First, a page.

In the medium term, through separate funding applications we will create an online tool that provides a user-friendly, interactive way for policymakers, practitioners and other interested individuals to examine the likely health consequences of transport interventions and scenarios. Our ability to realise this is evidenced by funding we have received for tool development from the Department for Transport (e.g. www.pct.bike and www.pct.bike/ict). We will also look for opportunity to integrate the methods within travel demand models. In addition we are separately applying for funding to support generalisability to Low and Middle Income countries with less robust data (through an MRC Global Challenges application).

Improving population levels of physical activity and reducing air and noise pollution, and injury risk could bring large public health benefits. By providing locally detailed estimates, new findings, and robust models we will support a more sophisticated incorporation of the likely effects of decisions into policy making, and so encourage evidence-based decisions for health-promoting policies. For details on how we aim to disseminate knowledge from these methods to potential users, see Pathways to Impact and Communications Plan.

Publications

10 25 50
 
Description California Health in All Policies (JW)
Geographic Reach Local/Municipal/Regional 
Policy Influence Type Citation in other policy documents
Impact Dr Woodcock had three papers cited in the California Health in All Policies Task Force policy document. https://www.cdph.ca.gov/Programs/OHE/Pages/HIAP.aspx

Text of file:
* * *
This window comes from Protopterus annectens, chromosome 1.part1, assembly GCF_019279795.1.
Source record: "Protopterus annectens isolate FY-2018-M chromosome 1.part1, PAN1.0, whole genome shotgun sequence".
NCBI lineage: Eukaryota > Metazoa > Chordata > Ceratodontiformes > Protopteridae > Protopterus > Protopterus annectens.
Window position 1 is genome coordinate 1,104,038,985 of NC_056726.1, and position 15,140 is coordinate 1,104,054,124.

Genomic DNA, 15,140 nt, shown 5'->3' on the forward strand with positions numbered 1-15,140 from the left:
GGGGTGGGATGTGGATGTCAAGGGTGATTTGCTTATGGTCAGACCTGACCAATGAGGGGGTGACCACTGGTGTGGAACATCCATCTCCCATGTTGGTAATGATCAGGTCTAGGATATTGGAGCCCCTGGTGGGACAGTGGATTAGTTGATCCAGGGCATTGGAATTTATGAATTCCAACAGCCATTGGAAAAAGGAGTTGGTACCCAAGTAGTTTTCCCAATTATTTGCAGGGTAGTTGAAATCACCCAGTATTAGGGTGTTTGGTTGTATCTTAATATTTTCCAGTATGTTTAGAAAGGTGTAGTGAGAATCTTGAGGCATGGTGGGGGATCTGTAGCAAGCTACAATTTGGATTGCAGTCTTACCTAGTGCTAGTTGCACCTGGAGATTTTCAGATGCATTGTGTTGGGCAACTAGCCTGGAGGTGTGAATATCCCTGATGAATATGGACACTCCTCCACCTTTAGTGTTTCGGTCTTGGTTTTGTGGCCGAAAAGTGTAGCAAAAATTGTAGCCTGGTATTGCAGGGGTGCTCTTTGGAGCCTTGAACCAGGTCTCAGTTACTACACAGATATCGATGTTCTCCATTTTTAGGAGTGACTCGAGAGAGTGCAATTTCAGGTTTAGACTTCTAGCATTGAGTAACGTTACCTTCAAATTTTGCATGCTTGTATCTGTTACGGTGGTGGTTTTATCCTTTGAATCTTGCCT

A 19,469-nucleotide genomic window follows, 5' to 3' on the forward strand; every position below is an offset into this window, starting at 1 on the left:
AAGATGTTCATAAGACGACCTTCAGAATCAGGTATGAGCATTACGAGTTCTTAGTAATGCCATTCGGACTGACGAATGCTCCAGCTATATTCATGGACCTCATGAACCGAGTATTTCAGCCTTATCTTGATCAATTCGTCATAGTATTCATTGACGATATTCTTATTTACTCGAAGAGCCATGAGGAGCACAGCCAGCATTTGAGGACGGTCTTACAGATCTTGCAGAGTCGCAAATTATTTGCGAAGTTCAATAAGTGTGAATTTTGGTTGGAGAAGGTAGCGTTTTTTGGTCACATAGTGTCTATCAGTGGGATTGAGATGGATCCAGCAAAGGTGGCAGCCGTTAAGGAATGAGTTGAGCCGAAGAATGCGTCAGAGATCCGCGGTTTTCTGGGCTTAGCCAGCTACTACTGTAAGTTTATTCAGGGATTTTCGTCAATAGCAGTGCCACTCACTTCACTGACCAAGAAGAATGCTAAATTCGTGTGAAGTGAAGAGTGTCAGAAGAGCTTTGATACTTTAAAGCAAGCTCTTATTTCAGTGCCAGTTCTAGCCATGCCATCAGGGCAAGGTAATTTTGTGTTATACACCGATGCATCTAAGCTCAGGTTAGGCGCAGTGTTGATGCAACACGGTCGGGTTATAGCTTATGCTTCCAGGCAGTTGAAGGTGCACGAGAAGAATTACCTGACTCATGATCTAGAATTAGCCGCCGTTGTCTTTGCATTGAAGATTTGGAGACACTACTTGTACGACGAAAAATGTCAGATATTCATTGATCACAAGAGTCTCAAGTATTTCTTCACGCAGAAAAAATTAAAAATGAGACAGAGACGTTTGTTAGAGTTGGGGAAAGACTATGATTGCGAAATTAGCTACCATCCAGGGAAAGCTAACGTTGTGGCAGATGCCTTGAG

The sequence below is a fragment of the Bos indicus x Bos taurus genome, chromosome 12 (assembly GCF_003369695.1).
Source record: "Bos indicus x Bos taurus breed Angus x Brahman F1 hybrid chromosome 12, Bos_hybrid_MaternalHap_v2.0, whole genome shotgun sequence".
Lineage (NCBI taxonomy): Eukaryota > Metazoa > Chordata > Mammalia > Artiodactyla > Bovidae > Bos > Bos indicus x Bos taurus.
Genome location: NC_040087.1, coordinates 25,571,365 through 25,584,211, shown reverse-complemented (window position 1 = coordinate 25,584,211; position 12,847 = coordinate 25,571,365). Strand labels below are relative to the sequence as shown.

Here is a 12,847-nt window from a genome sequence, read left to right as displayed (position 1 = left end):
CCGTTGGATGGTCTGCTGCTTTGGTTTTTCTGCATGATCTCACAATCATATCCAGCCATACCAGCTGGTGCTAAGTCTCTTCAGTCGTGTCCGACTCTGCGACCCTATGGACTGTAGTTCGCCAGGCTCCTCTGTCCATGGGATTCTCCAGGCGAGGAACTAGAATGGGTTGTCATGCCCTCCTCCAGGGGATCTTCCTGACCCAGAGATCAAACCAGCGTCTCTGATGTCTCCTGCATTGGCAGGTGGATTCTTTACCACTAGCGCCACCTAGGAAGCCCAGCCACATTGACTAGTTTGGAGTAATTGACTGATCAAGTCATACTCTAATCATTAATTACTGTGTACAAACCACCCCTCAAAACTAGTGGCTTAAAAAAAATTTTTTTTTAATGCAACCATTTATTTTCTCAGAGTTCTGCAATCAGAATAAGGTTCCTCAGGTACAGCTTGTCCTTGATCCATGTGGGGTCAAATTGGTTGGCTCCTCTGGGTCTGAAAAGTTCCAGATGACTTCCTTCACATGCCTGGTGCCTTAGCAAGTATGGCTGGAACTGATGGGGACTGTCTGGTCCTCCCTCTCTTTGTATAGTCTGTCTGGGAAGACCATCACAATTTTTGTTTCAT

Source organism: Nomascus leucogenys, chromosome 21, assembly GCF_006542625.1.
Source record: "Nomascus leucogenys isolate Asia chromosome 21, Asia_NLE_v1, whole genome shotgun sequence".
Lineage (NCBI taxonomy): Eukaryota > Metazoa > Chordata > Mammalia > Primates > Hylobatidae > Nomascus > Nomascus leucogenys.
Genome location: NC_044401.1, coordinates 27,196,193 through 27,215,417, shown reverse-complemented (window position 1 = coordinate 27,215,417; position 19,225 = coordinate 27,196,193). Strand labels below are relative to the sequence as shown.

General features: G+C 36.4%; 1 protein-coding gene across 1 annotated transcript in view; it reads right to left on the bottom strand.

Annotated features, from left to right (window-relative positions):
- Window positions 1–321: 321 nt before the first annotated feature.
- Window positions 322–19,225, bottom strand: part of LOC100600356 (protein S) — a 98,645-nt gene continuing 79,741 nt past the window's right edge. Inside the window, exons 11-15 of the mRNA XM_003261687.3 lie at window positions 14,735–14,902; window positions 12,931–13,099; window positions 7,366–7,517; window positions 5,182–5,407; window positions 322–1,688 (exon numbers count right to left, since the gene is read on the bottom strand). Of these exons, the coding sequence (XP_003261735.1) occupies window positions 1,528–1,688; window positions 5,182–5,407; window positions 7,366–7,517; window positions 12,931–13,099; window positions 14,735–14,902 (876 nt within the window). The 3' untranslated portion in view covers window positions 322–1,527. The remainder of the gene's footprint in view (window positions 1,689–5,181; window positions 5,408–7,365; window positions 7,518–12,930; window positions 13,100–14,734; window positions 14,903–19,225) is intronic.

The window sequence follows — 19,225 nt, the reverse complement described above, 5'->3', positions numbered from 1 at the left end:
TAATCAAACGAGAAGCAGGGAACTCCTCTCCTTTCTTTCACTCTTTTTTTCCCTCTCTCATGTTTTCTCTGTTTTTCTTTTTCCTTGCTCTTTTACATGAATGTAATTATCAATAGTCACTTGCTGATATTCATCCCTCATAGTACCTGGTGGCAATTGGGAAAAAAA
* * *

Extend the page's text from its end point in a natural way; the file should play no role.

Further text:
URL http://passthrough.fw-notify.net/download/768620/http://sgc.ca.gov/programs/hiap/docs/hiap-Guide_For...
 
Title ITHIM R 
Description The Integrated Transport and Health Impact Modelling (ITHIM) tool has been considerably upgraded and implemented into R. https://shiny.mrc-epid.cam.ac.uk/ithim/ 
Type Of Material Computer model/algorithm 
Year Produced 2018 
Provided To Others? Yes  
Impact A version of the model was developed with inputs from local and WHO stakeholders in Accra, Ghana. Impacts and outputs have also been realised from spin off versions of the model (and earlier versions) including citation under objective 6 of the California "Health in All Policies Task Force 2014-2018 Active Transportation Action Report" with recent papers here https://ajph.aphapublications.org/doi/full/10.2105/AJPH.2018.304879 https://www.nzma.org.nz/journal/read-the-journal/all-issues/2010-2019/2018/vol-131-no-1472-23-march-2018/7529 https://www.sciencedirect.com/science/article/pii/S1361920918309052 https://www.mdpi.com/1660-4601/15/5/962 
URL https://shiny.mrc-epid.cam.ac.uk/ithim/
 
Description 7th International Society for Physical Activity and Health Congress (ISPAH) (MT)